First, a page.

Amal Trivedi is featured in the Spring Edition of Brown Medicine. To read more click here.
Amal Trivedi’s article entitled “Insurance Parity and the Use of Outpatient Mental Health Care Following a Psychiatric Hospitalization” has been selected as the 2009 Article of the Year by Academy Health.
LINDA RESNIK, PHD, PT, OCS
To see recent award, grants, invited presentations and publications: Please click here.
MARY FENNELL, PHD
To see recent award, publications and current grant information: Please click here.
VINCE MOR, PHD
An innovative learning experience was launched at Alpert Medical School of Brown University on March 10, 2009. With support from the Schwartz Center in Boston, the first “Schwartz Communication Session” was held. The sessions are intended to teach 1st and 2nd year medical students sensitive and compassionate communication skills with families and patients to improve care quality. The Schwartz Center was established to honor Kenneth Schwartz, a young lawyer who wrote compellingly about how communication with health professionals vitally affected his and his family’s comfort and quality of life during his struggle with terminal cancer. The Center funds monthly “Schwartz Rounds,” in which health professionals at more than 150 hospitals, including Rhode Island and The Miriam, discuss a patient case with difficult communication issues. Since most 1st and 2nd year medical students are not yet equipped for the complex conversations and dynamics of hospital Schwartz Rounds, the Schwartz Sessions for students are designed to prepare them for career success as compassionate and effective communicators. As part of the Doctoring course, the Schwartz Sessions provide guidance in effective communication to enable students to participate in and benefit from local hospital Schwartz rounds when they begin their 3rd year clinical clerkships.
Prior to this week’s Schwartz Session, first year medical students read a Boston Globe article by Ken Schwartz and the narrative of a challenging real life case. During lunch, they viewed 2 powerful short films showcasing problematic as well as effective communication: “When Things Go Wrong,” by Tom Delbanco, MD - interviews of patients who had been harmed by medical errors and their families; and “One Story, Two Voices - a moving set of interviews with a young woman dying of cancer and her physician.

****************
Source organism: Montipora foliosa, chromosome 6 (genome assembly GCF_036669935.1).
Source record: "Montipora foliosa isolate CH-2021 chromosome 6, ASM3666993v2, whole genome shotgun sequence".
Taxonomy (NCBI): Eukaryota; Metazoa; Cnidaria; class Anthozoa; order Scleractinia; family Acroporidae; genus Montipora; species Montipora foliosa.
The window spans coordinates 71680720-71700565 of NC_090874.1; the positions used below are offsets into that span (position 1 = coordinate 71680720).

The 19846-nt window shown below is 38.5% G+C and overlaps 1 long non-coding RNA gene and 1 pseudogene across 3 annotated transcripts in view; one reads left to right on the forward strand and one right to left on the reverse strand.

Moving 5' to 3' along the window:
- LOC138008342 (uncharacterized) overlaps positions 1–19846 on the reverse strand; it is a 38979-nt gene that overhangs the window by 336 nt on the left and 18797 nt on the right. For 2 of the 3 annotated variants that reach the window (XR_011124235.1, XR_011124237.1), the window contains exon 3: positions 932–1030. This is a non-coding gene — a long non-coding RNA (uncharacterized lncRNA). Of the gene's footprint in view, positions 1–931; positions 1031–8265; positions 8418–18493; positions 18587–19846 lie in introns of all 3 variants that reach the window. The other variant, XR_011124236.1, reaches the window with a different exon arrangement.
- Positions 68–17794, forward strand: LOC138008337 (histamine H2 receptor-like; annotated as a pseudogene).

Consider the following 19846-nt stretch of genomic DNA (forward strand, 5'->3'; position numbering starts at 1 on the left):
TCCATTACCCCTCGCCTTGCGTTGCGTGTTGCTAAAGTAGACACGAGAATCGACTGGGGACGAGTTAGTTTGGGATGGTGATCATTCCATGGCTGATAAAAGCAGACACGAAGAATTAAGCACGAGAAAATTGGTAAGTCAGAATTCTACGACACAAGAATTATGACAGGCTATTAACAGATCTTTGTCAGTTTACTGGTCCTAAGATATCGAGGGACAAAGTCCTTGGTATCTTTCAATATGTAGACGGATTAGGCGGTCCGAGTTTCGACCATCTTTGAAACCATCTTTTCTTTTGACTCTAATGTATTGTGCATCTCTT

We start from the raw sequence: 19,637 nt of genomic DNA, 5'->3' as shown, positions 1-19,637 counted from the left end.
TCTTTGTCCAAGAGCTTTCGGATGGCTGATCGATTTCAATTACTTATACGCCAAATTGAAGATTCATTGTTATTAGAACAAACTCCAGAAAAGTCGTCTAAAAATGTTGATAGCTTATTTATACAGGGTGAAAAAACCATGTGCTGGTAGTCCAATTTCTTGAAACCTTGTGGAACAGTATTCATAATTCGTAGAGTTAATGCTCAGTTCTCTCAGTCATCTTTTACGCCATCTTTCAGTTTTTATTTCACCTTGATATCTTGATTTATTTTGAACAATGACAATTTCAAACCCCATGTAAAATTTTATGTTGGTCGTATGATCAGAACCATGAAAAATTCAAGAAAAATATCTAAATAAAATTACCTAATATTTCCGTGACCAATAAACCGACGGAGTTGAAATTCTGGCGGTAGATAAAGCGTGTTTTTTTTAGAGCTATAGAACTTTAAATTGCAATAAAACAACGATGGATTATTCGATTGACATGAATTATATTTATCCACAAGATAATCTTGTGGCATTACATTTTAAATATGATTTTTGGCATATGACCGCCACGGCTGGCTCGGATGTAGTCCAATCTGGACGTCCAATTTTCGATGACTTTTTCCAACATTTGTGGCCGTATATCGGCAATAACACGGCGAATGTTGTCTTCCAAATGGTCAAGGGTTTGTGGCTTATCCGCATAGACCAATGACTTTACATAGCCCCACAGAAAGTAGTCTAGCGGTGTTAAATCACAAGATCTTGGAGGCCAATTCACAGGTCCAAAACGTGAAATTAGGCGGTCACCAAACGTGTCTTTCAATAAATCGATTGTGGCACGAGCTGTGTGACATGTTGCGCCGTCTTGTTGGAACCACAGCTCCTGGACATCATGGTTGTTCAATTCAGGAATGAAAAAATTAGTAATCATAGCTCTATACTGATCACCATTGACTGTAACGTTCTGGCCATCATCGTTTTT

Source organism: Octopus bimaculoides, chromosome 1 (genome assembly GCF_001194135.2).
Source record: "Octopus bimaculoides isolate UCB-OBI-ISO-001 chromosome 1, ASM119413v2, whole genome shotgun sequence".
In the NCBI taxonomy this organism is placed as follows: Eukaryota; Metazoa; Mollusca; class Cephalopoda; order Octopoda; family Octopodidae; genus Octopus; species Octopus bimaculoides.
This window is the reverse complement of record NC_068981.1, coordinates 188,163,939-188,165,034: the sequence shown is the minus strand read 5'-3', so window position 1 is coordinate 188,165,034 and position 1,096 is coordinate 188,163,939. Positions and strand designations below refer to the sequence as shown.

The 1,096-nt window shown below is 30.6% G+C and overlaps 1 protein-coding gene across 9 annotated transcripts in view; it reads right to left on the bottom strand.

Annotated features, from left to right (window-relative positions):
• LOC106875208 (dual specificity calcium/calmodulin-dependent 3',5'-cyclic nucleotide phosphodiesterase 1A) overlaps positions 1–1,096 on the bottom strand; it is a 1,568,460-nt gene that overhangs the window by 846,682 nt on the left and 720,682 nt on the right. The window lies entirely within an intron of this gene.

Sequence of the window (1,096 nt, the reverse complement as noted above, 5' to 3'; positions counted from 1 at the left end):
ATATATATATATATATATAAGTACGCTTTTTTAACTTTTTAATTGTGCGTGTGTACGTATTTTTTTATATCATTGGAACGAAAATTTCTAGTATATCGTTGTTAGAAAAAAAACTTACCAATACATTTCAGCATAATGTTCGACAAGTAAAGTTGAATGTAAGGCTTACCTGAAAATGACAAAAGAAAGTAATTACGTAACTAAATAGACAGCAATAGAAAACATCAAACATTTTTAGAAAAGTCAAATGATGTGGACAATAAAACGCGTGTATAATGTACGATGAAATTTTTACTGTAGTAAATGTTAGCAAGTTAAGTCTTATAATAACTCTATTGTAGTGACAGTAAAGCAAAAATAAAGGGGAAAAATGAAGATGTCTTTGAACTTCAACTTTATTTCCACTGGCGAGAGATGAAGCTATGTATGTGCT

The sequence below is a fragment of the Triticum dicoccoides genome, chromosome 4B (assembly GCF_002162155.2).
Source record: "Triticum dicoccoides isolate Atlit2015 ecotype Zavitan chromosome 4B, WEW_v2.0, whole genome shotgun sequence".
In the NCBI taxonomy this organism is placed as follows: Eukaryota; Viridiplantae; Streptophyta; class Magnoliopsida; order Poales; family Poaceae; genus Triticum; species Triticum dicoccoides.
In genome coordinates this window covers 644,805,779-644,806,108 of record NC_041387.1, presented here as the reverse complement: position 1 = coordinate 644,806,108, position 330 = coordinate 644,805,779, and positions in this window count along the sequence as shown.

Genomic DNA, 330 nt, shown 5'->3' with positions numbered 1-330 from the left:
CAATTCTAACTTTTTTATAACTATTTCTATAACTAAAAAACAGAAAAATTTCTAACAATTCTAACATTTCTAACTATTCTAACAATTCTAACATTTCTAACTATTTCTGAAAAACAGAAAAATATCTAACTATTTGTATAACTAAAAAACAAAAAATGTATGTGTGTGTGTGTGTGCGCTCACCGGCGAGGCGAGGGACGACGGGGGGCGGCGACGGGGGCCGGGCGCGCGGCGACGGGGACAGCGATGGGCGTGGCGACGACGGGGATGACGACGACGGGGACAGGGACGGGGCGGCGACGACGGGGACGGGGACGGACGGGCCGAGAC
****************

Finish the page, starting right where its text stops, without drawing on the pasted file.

After hearing a brief introduction to the rationale and structure of the Schwartz Session, students moved to their small groups in which they role-played the real-life case, then discussed the communication of the role play and the case with their physician and social/behavioral scientist group leaders. The Session concluded with a 45-minute large group wrap-up, led by Janet Cooper-Nelson (Brown University Chaplain) and a panel of discussants (William Kirkpatrick, Chief of Social Work for Lifespan; Iris Tong, MD, director of the year 1 Doctoring Course; and Richard Besdine, MD, Chief of the Division of Geriatrics). The energetic and highly participatory discussion was enriched by the panelists’ professional perspectives on communication issues that were highlighted in the case. Evaluations were positive and replete with constructive critical feedback.
AMAL N. TRIVEDI, MD, MPH
JOAN M. TENO, MD, MS
Joan Teno has co-written a guide to help doctors place their patients in the best possible hospice care. Details on the guide will be published in the Feb. 11, 2009, edition of the Journal of the American Medical Association. http://news.brown.edu/pressreleases/2009/02/end
Susan Miller, PHD, MBA
To see recent invited presentations and grants awarded: Please click here.
© 2005 The Center
for Gerontology & Healthcare Research.